MORGANTOWN, W.Va. — A California teenager declared brain dead in December following complications during tonsil surgery is being treated at an undisclosed facility.

Jahi McMath, 13, was transferred out of Children’s Hospital & Research Center in Oakland, Calif., on Sunday night. Reports indicated she was moved from the hospital on a ventilator with the assistance of a critical care team, though her destination was not immediately confirmed.

“According to everything I’ve read, she is dead,” said Dr. Alvin Moss, director of West Virginia University’s Center for Health Ethics and Law. “It’s really a medical decision when a patient is dead. When a patient lacks total function of their brain, including their brain stem, doctors legally can declare a patient dead.”

McMath was declared brain dead Dec. 12, just three days after complications during surgery to remove her tonsils. On Friday, the Alameda County coroner issued a death certificate for McMath.

Family members, though, have repeatedly said they believe McMath is still alive and should be given time to recover. The debate over McMath ended up in court before the girl was released to the custody of her mother on Sunday.

In cases similar to McMath’s in West Virginia, Moss said the state’s Uniform Determination of Death Act dictates the actions of physicians.  The act reads as follows:

§16-10-1. Determination of death.

An individual who has sustained either (1) irreversible cessation of circulatory and respiratory functions or (2) irreversible cessation of all functions of the entire brain, including the brain stem, is dead. A determination of death must be made in accordance with accepted medical standards.

Moss said the phrase “accepted medical standards” is key.  “I think you as a lay person know that if you’re not breathing, you’re dead and the only reason why she (McMath) is breathing now is because the machine is breathing for her,” said Moss.

“It’s very sad and my heart goes out to the family because this was a tragic complication, unexpected complication of this severity after a tonsillectomy, but, unfortunately, she’s dead.”

Moss was a guest Monday on MetroNews “Talkline.”

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Comments

  • Bill

    I can only imagine how hard this has to be for the family. However at some point a decision has to be made as to when someone is dead. Someone has to make that decision and in my life time that has always been a doctor that declared a person dead. With all the technology on hand today that shows vital signs and brain activity the chances are 99.99% she is not longer in this world.

    I am now wondering who is paying the cost of keeping this young girl on life support? If the family insists on keeping her on life support after she has been pronounced dead then from that point on all the cost should be paid by the family.

  • LEE ARTHUR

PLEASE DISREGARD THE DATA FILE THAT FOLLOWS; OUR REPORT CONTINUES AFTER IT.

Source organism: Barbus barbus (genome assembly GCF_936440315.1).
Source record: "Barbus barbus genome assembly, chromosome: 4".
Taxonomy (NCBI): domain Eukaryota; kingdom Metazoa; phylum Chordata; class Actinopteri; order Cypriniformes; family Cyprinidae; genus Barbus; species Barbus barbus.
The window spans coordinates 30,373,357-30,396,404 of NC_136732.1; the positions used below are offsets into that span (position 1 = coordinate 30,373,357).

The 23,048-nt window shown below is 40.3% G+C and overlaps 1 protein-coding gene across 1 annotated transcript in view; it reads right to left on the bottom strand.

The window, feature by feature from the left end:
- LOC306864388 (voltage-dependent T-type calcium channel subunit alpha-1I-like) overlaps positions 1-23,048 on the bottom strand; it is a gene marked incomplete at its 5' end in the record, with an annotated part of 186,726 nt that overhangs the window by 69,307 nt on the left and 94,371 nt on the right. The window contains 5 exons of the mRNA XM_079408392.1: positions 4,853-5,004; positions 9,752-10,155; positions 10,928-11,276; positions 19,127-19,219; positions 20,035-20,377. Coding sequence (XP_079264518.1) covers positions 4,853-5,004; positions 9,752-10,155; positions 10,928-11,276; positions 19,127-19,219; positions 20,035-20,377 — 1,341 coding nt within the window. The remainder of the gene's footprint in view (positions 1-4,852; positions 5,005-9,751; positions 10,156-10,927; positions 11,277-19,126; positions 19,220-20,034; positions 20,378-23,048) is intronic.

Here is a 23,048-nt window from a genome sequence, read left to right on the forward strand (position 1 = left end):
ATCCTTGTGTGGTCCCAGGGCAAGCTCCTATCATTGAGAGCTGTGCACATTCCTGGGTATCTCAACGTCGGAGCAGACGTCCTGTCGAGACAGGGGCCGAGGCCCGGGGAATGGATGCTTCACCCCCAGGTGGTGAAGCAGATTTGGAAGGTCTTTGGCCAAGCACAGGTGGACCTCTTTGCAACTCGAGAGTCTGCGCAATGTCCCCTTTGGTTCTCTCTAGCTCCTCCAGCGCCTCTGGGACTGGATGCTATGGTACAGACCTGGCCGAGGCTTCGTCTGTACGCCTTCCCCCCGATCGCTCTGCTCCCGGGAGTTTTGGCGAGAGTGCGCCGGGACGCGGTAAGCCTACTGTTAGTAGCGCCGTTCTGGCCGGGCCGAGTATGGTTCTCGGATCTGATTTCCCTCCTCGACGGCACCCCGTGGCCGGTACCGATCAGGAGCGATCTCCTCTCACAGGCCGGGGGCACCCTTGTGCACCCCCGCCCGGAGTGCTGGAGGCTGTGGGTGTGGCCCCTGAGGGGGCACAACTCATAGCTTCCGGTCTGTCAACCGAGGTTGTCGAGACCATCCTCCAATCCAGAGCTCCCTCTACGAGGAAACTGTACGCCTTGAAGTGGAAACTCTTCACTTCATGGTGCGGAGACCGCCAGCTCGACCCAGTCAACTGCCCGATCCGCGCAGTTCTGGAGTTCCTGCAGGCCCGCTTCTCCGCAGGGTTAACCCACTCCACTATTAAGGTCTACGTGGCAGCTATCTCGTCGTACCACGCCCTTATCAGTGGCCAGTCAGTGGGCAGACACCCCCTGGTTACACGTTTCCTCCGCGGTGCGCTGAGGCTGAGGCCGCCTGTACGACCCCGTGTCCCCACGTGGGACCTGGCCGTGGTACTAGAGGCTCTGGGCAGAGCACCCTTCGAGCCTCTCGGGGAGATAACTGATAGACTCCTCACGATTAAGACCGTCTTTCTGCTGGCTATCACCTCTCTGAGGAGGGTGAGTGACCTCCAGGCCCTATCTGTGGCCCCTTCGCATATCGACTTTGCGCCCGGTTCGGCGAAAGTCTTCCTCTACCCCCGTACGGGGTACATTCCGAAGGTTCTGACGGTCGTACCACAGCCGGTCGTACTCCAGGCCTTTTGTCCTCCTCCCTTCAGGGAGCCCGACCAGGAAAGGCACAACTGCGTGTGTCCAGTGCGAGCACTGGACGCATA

Truly a sad situation .

  • BocaDoc

    and my thanks to Dr. Moss for a very thoughtful and cogent discussion of this very thorny topic.

  • BocaDoc

    One additional thought about the judge in this case, I think he did what he had to do. The family made a formal pleading, it was denied, they said they wanted to appeal, they were granted a period of time in which to prepare and file that appeal. In the meanwhile the 2 opposing parties reached a deal to release the body. Whereas I think this deal was very ill advised, it was legal. The judge was not free to legislate from the bench. It was a matter of due process being observed... however misguided the end result may be.

  • BocaDoc

    How did it come to this?
    The public morphed from sympathetic to puzzled to disgusted
    As for the family, either they are angling for a big payoff or they are too dim-witted to grasp the concept of brain death. Either way they shouldn’t be making any decisions in this case. Both the child and society need to be protected from them.
    As for their lawyer’s comportment in this entire case: beneath contempt. He singlehandedly has validated every sleazy-lawyer stereotype.

    • Bill Hill

      "As for the family, either they are angling for a big payoff or they are too dim-witted to grasp the concept of brain death". I don't know the families motivations and I doubt you do either.

      Did it ever occur to you that this is their child and parental love enters into the picture. They placed their child in the hands of medical staff for a procedure that is very low risk. They got back a brain dead child. I imagine the shock alone was mind numbing.
      Remember it is easy to play armchair doctor and parent and quite a different situation when you face it personally. You would do well to remember that.

      The fact of the matter is medical doctors aren't gods. They are human beings and as such they are subject to human frailties, biases, and limitations just as all human beings are. Neither do doctors have all wisdom and all knowledge. You are not god and you would well to remember that.